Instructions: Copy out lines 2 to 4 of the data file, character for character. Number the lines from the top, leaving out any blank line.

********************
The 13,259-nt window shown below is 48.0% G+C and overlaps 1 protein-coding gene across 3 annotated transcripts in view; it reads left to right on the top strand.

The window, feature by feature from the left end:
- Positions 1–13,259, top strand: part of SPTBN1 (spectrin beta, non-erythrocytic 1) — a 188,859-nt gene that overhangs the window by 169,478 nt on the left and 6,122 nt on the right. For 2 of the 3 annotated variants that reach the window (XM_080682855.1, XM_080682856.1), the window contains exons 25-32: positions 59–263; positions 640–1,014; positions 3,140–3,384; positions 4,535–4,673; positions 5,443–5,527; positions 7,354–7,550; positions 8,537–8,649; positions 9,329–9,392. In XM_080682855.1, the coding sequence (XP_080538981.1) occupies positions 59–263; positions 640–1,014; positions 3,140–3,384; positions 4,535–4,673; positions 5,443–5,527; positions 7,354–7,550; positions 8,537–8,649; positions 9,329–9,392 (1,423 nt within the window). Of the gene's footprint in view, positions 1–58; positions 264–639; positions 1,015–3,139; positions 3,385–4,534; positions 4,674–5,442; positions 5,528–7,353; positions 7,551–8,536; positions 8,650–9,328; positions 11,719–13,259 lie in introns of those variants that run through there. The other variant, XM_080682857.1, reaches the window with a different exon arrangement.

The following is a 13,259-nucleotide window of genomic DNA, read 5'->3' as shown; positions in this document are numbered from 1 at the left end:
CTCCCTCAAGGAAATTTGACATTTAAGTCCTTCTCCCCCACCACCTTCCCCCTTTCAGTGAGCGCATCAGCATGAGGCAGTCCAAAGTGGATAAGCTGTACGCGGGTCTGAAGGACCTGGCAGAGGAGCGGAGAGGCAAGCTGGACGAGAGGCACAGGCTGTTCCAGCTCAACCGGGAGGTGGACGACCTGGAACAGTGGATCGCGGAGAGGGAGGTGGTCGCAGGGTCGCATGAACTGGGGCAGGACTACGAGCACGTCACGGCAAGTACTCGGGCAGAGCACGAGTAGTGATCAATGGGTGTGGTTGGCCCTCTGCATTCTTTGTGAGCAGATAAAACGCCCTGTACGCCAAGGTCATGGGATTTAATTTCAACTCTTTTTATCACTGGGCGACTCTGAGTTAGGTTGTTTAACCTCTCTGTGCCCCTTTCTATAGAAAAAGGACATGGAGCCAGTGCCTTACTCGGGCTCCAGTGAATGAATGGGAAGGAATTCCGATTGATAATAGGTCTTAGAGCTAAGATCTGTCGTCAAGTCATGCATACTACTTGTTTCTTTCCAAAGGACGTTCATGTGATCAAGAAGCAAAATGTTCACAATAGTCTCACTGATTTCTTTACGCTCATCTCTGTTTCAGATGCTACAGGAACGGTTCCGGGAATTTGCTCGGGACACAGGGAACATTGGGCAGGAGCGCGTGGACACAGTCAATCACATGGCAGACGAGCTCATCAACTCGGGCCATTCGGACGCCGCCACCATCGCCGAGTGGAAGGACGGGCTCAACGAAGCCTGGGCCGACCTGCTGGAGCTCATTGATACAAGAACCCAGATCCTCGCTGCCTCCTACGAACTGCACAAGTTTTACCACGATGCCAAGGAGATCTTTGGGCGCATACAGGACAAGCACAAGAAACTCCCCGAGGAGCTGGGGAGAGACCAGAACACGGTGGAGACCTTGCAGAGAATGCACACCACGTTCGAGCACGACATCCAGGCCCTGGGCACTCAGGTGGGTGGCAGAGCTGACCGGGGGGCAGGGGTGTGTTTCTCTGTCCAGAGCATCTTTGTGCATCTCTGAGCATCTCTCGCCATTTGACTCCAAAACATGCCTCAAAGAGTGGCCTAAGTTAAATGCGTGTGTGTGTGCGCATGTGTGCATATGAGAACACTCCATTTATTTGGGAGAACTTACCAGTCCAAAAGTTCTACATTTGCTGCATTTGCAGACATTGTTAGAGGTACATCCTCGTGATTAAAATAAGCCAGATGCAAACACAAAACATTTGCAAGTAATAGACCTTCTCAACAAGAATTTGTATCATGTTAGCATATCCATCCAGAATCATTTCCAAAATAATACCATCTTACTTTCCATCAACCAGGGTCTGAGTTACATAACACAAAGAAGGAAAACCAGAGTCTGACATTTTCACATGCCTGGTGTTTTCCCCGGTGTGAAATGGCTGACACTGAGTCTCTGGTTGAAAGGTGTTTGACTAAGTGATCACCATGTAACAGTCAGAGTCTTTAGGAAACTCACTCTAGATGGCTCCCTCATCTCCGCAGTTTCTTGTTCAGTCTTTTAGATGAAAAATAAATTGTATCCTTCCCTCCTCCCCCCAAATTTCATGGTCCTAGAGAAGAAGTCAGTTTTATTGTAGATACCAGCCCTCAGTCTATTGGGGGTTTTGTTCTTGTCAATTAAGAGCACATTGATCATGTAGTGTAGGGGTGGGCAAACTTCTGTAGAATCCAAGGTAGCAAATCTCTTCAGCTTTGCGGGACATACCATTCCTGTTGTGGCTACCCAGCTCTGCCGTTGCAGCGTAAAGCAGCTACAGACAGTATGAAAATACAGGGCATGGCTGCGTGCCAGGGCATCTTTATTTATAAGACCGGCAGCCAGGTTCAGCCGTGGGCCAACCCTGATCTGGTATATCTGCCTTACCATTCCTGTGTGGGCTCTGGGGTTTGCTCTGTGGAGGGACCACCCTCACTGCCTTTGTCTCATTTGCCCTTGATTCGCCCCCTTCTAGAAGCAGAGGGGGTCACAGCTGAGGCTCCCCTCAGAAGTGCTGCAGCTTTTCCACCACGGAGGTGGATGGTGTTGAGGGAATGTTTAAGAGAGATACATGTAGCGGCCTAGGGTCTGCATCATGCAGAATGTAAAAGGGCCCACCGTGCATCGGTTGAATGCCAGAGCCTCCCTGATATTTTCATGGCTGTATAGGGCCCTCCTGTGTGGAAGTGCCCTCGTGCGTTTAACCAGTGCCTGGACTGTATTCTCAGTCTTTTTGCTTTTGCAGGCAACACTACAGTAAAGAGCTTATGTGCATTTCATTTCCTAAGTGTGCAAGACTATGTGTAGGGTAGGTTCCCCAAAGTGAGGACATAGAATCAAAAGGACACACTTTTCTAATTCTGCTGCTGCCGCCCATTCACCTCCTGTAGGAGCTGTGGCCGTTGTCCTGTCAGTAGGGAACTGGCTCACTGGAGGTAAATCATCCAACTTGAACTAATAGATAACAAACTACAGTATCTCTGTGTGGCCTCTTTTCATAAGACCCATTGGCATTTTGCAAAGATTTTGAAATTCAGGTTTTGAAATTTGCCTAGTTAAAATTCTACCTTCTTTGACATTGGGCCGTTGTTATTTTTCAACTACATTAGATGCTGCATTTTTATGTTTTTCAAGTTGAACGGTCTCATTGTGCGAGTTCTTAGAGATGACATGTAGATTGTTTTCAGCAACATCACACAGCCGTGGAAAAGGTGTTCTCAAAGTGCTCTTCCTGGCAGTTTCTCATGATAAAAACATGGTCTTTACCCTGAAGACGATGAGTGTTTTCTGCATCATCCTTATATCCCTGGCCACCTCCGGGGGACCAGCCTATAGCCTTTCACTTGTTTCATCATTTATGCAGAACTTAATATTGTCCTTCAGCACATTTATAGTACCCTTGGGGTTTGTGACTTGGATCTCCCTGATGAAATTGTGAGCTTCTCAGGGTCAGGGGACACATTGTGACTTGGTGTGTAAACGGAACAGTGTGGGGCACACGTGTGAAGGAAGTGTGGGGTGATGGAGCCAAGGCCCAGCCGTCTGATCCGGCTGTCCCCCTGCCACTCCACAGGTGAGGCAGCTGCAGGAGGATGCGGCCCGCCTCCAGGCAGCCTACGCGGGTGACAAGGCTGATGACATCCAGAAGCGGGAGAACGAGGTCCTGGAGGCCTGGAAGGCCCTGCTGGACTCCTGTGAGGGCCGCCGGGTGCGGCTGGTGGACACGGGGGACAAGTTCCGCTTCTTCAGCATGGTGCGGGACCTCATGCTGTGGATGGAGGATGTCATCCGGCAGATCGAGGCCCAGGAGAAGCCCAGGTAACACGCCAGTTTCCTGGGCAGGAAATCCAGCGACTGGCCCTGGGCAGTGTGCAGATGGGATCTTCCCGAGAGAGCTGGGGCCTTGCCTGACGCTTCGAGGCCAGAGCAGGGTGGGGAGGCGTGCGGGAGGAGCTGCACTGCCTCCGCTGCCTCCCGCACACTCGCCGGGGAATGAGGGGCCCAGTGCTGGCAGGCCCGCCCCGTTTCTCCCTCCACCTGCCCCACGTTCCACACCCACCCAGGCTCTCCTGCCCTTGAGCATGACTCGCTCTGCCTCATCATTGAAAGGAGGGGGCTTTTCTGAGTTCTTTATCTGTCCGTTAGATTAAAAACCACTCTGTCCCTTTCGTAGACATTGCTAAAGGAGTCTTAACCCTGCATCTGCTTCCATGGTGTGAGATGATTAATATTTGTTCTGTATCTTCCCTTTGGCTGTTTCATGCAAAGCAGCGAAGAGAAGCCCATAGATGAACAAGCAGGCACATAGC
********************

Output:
The window, feature by feature from the left end:
- Positions 1–13,259, top strand: part of SPTBN1 (spectrin beta, non-erythrocytic 1) — a 188,859-nt gene that overhangs the window by 169,478 nt on the left and 6,122 nt on the right. For 2 of the 3 annotated variants that reach the window (XM_080682855.1, XM_080682856.1), the window contains exons 25-32: positions 59–263; positions 640–1,014; positions 3,140–3,384; positions 4,535–4,673; positions 5,443–5,527; positions 7,354–7,550; positions 8,537–8,649; positions 9,329–9,392. In XM_080682855.1, the coding sequence (XP_080538981.1) occupies positions 59–263; positions 640–1,014; positions 3,140–3,384; positions 4,535–4,673; positions 5,443–5,527; positions 7,354–7,550; positions 8,537–8,649; positions 9,329–9,392 (1,423 nt within the window). Of the gene's footprint in view, positions 1–58; positions 264–639; positions 1,015–3,139; positions 3,385–4,534; positions 4,674–5,442; positions 5,528–7,353; positions 7,551–8,536; positions 8,650–9,328; positions 11,719–13,259 lie in introns of those variants that run through there. The other variant, XM_080682857.1, reaches the window with a different exon arrangement.

The following is a 13,259-nucleotide window of genomic DNA, read 5'->3' as shown; positions in this document are numbered from 1 at the left end: